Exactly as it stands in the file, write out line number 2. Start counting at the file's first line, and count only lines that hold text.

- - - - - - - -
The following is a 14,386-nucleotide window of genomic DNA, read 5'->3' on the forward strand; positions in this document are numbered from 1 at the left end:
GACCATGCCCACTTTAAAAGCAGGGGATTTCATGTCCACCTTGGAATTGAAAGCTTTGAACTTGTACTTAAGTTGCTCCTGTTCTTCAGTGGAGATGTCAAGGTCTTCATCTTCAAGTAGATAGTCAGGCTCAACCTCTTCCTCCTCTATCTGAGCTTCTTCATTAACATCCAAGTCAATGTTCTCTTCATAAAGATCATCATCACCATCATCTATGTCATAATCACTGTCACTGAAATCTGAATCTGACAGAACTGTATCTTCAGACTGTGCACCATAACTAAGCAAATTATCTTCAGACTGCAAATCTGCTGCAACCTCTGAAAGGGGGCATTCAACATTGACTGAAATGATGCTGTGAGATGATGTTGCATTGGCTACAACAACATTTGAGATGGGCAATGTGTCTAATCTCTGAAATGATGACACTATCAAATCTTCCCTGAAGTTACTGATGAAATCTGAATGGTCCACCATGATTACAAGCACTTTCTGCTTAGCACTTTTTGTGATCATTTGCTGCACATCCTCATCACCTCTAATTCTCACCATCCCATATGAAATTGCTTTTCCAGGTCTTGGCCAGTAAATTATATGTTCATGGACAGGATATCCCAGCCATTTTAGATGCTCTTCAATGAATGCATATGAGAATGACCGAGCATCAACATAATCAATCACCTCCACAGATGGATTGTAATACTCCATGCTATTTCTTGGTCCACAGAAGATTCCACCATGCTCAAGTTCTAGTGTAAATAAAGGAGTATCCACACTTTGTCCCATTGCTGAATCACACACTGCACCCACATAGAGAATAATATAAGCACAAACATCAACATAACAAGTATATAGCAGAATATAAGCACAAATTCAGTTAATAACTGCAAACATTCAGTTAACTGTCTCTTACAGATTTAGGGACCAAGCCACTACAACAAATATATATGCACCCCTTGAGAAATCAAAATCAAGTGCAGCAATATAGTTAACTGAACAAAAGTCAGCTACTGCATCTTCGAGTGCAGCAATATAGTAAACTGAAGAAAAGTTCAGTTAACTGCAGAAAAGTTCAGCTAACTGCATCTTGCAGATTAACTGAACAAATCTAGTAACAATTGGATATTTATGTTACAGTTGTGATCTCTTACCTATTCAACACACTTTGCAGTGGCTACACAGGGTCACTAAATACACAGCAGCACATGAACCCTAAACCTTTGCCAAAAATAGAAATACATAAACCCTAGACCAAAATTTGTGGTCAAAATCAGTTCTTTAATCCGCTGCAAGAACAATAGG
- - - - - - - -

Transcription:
GACCATGCCCACTTTAAAAGCAGGGGATTTCATGTCCACCTTGGAATTGAAAGCTTTGAACTTGTACTTAAGTTGCTCCTGTTCTTCAGTGGAGATGTCAAGGTCTTCATCTTCAAGTAGATAGTCAGGCTCAACCTCTTCCTCCTCTATCTGAGCTTCTTCATTAACATCCAAGTCAATGTTCTCTTCATAAAGATCATCATCACCATCATCTATGTCATAATCACTGTCACTGAAATCTGAATCTGACAGAACTGTATCTTCAGACTGTGCACCATAACTAAGCAAATTATCTTCAGACTGCAAATCTGCTGCAACCTCTGAAAGGGGGCATTCAACATTGACTGAAATGATGCTGTGAGATGATGTTGCATTGGCTACAACAACATTTGAGATGGGCAATGTGTCTAATCTCTGAAATGATGACACTATCAAATCTTCCCTGAAGTTACTGATGAAATCTGAATGGTCCACCATGATTACAAGCACTTTCTGCTTAGCACTTTTTGTGATCATTTGCTGCACATCCTCATCACCTCTAATTCTCACCATCCCATATGAAATTGCTTTTCCAGGTCTTGGCCAGTAAATTATATGTTCATGGACAGGATATCCCAGCCATTTTAGATGCTCTTCAATGAATGCATATGAGAATGACCGAGCATCAACATAATCAATCACCTCCACAGATGGATTGTAATACTCCATGCTATTTCTTGGTCCACAGAAGATTCCACCATGCTCAAGTTCTAGTGTAAATAAAGGAGTATCCACACTTTGTCCCATTGCTGAATCACACACTGCACCCACATAGAGAATAATATAAGCACAAACATCAACATAACAAGTATATAGCAGAATATAAGCACAAATTCAGTTAATAACTGCAAACATTCAGTTAACTGTCTCTTACAGATTTAGGGACCAAGCCACTACAACAAATATATATGCACCCCTTGAGAAATCAAAATCAAGTGCAGCAATATAGTTAACTGAACAAAAGTCAGCTACTGCATCTTCGAGTGCAGCAATATAGTAAACTGAAGAAAAGTTCAGTTAACTGCAGAAAAGTTCAGCTAACTGCATCTTGCAGATTAACTGAACAAATCTAGTAACAATTGGATATTTATGTTACAGTTGTGATCTCTTACCTATTCAACACACTTTGCAGTGGCTACACAGGGTCACTAAATACACAGCAGCACATGAACCCTAAACCTTTGCCAAAAATAGAAATACATAAACCCTAGACCAAAATTTGTGGTCAAAATCAGTTCTTTAATCCGCTGCAAGAACAATAGG